On Easter Sunday at New York’s St. Patrick’s Cathedral, advocates for same-sex “marriage” appeared in force to protest Church teaching. They want the hierarchy to end its resistance to what they characterize as a more inclusive, compassionate stance.
The protests recalled past confrontations between activists and Church leaders at the cathedral. In 1989, activists angry about a Vatican document that characterized a homosexual orientation as intrinsically disordered desecrated the Eucharist. At that time, “marriage equality” wasn’t on the table yet, and protesters sought the Church’s moral tolerance of homosexual activity.
Pilloried as bigots and squeezed by anti-“discrimination” laws that have already forced the closure of some Catholic adoption agencies, Church leaders might be excused for dreaming of an honorable retreat on this issue. But retreat from the defense of marriage, or of any other central teaching of faith and morals, can never be honorable, as it would repudiate what we hold to be true. Something profoundly untrue would have had the last word.
Though the Church’s teachings are increasingly countercultural, they cannot be altered without endangering the salvation of many souls. The whole point of Easter is that we have been set free from that power of sin and death that kept us enslaved to a No. We have been redeemed, and we can now say Yes to God. And yet our salvation still hinges on the good we do and our decisions to cooperate with grace.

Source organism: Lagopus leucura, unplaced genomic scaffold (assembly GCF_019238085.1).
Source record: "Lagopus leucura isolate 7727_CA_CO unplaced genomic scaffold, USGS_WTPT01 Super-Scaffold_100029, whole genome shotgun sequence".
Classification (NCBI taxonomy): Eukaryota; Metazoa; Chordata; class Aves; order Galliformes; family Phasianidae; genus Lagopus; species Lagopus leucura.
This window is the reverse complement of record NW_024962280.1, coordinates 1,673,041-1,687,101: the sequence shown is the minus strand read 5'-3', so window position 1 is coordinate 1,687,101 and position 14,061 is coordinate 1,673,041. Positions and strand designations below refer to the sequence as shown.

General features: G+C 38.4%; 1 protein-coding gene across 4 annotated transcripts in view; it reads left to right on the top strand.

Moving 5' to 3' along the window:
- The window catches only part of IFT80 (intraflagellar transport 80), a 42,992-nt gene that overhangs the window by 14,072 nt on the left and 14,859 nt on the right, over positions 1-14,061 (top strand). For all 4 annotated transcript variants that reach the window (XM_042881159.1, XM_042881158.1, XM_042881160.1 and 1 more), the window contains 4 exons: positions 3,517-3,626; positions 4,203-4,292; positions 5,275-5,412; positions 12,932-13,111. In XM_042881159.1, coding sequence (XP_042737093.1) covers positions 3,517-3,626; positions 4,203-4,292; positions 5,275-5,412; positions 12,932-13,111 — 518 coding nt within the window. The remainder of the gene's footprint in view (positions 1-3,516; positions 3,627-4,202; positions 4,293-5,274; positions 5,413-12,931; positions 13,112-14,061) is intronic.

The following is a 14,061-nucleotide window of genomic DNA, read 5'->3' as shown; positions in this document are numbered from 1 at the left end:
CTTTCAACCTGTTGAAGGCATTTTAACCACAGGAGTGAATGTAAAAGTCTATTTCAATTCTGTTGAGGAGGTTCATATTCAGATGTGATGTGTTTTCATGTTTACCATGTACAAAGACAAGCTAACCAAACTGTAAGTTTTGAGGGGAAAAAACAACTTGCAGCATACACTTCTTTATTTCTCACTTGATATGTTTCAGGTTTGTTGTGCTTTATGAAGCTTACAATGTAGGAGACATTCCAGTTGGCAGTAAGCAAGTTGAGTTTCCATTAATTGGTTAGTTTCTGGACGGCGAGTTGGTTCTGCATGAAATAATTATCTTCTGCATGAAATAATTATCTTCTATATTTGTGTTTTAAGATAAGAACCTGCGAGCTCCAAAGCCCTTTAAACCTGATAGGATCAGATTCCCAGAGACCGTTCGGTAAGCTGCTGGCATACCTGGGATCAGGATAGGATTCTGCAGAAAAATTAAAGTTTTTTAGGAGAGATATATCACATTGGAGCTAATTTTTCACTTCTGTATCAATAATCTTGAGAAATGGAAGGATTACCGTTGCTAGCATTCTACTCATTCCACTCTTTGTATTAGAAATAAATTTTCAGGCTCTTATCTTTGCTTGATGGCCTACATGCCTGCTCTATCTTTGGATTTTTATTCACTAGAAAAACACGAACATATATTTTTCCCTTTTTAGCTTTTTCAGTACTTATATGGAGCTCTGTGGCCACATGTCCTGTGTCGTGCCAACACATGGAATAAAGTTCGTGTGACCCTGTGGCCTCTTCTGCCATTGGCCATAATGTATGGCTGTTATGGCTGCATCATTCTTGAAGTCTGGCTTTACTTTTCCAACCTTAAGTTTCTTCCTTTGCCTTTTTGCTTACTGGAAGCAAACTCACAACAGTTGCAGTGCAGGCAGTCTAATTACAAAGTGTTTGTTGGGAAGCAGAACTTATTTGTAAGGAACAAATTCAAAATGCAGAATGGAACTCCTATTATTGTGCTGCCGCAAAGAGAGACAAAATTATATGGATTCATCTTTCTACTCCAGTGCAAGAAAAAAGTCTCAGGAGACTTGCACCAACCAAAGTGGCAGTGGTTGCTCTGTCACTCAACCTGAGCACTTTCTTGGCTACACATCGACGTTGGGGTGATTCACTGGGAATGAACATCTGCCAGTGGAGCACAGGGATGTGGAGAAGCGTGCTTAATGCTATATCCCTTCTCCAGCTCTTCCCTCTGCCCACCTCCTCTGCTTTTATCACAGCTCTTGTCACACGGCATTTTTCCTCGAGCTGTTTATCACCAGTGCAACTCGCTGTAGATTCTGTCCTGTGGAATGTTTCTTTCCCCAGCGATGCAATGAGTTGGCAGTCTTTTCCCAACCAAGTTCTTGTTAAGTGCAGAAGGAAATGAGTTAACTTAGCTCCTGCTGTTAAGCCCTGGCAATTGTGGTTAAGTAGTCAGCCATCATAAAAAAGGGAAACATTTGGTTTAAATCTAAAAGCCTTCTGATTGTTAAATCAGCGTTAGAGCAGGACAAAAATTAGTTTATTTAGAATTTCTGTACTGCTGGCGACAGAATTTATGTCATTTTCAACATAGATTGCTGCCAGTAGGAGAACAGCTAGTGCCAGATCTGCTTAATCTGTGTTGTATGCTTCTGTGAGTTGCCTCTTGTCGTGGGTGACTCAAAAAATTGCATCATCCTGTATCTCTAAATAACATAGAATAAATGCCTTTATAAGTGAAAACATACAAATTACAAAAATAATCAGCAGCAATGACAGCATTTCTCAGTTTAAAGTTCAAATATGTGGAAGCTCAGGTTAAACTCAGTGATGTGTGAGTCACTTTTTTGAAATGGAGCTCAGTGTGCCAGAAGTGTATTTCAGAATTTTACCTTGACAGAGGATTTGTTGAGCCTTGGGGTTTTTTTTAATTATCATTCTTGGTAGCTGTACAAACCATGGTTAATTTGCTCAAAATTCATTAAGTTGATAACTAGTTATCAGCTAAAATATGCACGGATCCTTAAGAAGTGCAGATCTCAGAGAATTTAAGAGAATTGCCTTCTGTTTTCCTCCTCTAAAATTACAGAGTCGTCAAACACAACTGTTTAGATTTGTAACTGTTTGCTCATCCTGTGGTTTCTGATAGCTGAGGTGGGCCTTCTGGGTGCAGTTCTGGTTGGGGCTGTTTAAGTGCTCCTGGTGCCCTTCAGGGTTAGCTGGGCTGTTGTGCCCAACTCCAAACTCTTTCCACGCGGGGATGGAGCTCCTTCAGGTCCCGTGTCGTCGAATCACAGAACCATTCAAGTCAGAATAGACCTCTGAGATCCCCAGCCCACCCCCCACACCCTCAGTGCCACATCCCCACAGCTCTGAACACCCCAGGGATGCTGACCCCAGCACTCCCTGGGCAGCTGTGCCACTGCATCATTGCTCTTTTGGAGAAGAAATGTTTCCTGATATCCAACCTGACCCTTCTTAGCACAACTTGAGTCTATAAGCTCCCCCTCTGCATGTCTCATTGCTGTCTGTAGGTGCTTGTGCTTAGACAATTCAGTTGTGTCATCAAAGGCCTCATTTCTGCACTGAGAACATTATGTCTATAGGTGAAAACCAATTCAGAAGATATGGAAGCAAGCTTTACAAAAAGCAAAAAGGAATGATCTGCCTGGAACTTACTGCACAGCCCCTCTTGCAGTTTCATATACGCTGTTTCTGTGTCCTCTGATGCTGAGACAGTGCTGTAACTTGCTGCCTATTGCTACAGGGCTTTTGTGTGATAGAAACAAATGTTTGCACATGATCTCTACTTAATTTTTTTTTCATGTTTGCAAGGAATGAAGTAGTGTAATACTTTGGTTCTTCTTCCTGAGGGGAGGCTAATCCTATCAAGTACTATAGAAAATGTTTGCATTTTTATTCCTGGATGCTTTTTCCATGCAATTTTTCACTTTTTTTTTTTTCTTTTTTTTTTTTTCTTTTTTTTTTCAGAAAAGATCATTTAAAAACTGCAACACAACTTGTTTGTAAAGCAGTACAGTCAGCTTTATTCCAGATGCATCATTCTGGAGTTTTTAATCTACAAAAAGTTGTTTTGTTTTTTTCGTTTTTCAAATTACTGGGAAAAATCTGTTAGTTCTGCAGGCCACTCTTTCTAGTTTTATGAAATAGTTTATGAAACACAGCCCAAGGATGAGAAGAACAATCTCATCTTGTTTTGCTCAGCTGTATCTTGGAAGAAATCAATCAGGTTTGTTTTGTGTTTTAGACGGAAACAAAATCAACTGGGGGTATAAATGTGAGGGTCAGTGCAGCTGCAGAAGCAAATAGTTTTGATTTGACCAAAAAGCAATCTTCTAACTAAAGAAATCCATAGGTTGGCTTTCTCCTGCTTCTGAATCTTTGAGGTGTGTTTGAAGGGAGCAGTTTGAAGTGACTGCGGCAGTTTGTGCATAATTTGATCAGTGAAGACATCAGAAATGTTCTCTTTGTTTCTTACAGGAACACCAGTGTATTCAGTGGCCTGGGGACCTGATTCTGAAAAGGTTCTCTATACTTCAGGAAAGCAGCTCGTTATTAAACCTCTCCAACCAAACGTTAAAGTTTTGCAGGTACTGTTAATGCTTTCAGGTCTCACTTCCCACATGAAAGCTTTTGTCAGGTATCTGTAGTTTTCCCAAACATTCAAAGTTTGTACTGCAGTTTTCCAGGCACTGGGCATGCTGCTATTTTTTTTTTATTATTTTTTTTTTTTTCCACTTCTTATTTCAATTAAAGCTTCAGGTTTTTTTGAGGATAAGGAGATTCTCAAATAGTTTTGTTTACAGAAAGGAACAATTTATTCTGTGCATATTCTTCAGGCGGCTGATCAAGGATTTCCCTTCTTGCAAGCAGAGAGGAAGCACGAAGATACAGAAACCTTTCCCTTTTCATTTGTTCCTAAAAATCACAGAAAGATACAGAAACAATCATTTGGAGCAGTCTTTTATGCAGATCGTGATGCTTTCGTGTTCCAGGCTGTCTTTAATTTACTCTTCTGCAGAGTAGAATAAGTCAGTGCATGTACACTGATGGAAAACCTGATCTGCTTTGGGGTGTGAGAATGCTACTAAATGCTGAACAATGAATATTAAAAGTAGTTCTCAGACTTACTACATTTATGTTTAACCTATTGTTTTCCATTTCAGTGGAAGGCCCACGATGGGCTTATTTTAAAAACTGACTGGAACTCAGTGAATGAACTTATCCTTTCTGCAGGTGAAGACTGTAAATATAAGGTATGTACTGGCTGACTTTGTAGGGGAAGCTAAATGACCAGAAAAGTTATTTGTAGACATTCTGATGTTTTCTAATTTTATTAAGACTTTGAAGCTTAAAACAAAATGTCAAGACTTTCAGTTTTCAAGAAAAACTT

The other bookend to the Easter season, the solemnity of Pentecost, commemorates the giving of the Holy Spirit to the Church. It is the Holy Spirit’s anointing (see 1 John 2:27) by which the Church is always guided “to all truth” (John 16:13).
So asking the Church to redefine marriage in the name of a redefined “compassion” is simply nonsensical. It’s not a question of human choice: The constant and infallible teaching in faith and morals which makes backtracking unthinkable comes from the Holy Spirit, not from us.
Neither we nor our leaders can accept fashions that relieve us of our responsibility to ourselves — and to those who desperately need the radical witness of our faith. Though we know well that the Church must weather more jeers and catcalls for not kowtowing to public opinion, we know that she will continue to stand firm.
Archbishop Timothy Dolan gave a masterful Easter homily to the churchgoers in the packed cathedral. In debates and courtroom arguments, he said, so much hinges on who gets the last word. And who gets the last word in this world? Neither the demons nor the power of hell: “Easter has the last word; God has the last word; goodness, light and life have the last word!”
We must continue to be heartened with the knowledge that we are fighting the good fight — God’s fight — and that incremental defeats and victories cannot be compared to the greatness of God’s victory, a victory that will one day reign in a completeness we can only vaguely imagine.
We may suffer now for the cause of truth, but Jesus Christ’s resurrection has had the last word in our lives, and God will have the last word in the struggle of our times too.